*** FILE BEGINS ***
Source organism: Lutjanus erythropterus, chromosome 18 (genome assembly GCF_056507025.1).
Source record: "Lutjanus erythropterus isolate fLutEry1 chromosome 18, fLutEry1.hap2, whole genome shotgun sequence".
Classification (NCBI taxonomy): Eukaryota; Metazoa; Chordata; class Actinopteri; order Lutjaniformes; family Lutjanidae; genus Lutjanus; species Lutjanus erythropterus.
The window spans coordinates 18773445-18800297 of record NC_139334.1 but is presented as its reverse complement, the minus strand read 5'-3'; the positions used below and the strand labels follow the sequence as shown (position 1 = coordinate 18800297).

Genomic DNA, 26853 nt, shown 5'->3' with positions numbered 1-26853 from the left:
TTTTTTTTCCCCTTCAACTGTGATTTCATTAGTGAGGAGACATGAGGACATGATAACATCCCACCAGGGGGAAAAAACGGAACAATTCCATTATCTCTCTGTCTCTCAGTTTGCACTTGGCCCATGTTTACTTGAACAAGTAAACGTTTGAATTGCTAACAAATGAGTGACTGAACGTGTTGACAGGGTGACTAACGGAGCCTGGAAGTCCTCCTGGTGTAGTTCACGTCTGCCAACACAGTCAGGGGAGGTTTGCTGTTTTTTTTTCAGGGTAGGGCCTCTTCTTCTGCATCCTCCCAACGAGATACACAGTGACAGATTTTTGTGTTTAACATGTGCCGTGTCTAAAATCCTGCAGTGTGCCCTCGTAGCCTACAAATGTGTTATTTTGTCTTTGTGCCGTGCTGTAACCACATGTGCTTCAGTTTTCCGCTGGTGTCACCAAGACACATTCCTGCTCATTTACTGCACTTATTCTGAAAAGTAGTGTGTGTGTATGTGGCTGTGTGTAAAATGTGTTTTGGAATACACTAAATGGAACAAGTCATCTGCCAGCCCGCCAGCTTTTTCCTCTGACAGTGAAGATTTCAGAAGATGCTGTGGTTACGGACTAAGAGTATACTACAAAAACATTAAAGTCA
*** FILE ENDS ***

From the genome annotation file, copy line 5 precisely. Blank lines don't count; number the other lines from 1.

Genomic DNA, 26853 nt, shown 5'->3' with positions numbered 1-26853 from the left: